By Saraswati Vasudevan
Down in the dumps? Try yoga, suggests Saraswati Vasudevan
Yesterday I had a dream, and in my dream I was happy and smiling”. This was the first time in many years that my friend was feeling a streak of happiness! Illness and depression had made it difficult for him to experience joy, but the practice of yoga had lifted the cloud a bit.
One of the first changes that a regular yoga practice brings is a change in our mental environment. “I don’t have so many negative thoughts now”, “I can feel the heaviness coming but can quickly bounce back with some active practice”. Active asana practice with regulated breathing helps you open up the body and mind to experience freedom and lightness. Initially, through the teacher’s guidance, but subsequently through your own efforts, you start investing more of yourself into the practice.
A few guidelines to follow.
Initially keep the practice short, not more than 20 minutes. Keep asana movements dynamic and simple; include variations to sustain interest.
During movements, chanting on exhalation helps engage the mind and enables better breathing. Sounds such as Ha or Ra activate the diaphragm and abdomen and cause them to empty out the heavy energy in the lower abdomen. The vibrations of sound in the throat is uplifting, and activates the udanavayu. Chanting has a way of drowning the chatter in the mind, thereby helping you dwell in the present.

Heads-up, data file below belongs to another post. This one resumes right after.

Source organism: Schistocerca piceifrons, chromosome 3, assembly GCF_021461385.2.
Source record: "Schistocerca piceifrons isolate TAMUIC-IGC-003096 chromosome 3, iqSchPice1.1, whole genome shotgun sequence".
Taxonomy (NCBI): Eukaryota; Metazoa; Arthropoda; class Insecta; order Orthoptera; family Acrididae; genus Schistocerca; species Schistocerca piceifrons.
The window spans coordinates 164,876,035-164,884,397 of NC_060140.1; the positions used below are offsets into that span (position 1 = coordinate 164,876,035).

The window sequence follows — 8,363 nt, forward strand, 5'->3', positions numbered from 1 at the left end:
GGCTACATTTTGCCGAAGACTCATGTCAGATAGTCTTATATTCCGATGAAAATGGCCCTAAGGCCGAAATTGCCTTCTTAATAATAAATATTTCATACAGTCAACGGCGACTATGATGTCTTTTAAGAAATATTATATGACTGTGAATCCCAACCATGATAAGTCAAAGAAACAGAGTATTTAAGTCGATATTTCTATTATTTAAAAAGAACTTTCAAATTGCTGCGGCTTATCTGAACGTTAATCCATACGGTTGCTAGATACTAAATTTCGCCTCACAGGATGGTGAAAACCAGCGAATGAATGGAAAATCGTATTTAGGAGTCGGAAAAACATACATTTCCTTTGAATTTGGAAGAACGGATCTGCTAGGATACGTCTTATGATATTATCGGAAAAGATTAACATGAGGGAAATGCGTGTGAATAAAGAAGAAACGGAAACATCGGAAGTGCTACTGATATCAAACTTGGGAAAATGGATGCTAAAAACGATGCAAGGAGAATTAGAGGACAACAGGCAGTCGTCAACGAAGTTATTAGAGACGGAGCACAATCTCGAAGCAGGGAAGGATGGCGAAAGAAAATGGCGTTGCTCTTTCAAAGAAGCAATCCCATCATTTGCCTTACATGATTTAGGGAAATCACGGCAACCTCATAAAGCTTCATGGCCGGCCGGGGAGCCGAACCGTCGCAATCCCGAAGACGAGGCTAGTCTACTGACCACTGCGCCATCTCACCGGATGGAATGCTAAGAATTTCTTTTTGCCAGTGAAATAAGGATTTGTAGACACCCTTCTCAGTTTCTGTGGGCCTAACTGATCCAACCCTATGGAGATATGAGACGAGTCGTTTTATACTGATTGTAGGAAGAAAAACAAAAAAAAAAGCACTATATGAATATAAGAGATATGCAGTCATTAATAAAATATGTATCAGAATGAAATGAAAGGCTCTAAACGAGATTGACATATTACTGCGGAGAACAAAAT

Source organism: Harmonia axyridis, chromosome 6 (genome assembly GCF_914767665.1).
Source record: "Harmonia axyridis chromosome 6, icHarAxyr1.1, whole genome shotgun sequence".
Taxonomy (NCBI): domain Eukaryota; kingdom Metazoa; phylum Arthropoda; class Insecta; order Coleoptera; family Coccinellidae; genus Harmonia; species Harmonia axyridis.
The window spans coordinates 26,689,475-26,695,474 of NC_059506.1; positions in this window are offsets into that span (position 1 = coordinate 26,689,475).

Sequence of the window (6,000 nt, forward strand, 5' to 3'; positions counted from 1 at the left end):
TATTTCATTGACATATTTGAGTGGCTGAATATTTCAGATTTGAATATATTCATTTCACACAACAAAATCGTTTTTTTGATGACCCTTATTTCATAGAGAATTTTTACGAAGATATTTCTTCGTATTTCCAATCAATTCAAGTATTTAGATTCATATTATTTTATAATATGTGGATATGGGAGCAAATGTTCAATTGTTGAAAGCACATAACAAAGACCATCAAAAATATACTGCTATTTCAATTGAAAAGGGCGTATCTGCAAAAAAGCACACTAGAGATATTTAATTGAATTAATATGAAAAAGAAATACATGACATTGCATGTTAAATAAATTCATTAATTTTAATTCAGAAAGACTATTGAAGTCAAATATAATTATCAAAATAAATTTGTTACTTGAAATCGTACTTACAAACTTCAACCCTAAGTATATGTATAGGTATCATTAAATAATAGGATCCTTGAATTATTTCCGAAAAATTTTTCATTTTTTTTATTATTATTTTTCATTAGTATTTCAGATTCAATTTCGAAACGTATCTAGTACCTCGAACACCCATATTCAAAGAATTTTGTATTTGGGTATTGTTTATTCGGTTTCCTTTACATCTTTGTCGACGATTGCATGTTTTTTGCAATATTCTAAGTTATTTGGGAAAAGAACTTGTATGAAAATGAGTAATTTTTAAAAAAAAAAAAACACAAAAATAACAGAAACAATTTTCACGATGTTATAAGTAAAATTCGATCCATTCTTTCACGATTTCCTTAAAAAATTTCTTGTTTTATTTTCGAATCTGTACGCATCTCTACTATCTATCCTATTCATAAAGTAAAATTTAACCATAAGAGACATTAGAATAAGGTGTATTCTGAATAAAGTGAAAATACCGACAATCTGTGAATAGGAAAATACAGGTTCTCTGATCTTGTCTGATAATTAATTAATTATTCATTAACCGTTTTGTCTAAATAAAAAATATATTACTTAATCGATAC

Practise postures where the heart centre (centre of the chest) is free to open and expand.
Holding the breath for 3-8 seconds progressively after inhalation in opening postures like back arches can activate the mind and body. This is called a Brhmana practice.
Within a practice routine, vary from standing to lying, seated to kneeling, actively moving from one position to the next in a harmonious manner.
Avoid kapal bhati or fast and forceful breathing techniques because they could churn up deep-seated emotions leading to a downward spiral.
Avoid extended stay in a posture, or seated meditation with eyes closed as that gives the mind time to slide back to gloomy thoughts.
Virabhadrasana – the warrior pose
Stand with feet together, arms by the sides of the body. Take a big stride forward turning the back foot out at an angle. On inhalation, raise both arms from the front simultaneously bending the front knee to bring thighs almost parallel to the floor, bring palms together, keep head straight, gazing at the horizon. On exhalation lower arms straightening the front leg, repeat a few times and stay in this posture for a few breaths (to be done on both sides).
You can hold your breath for upto 8 seconds after each inhalation to intensify the effect of the posture.
Virabhadrasana helps to open the chest, counter a stooping back profile, improve inhalation, uplift the mind, and energise the body.
About the author : Saraswathi Vasudevan is a yoga therapist trainer in the tradition of Sri T Krishnamacharya. She specialises in adapting yoga to the individual. (www.yogavahini.com).
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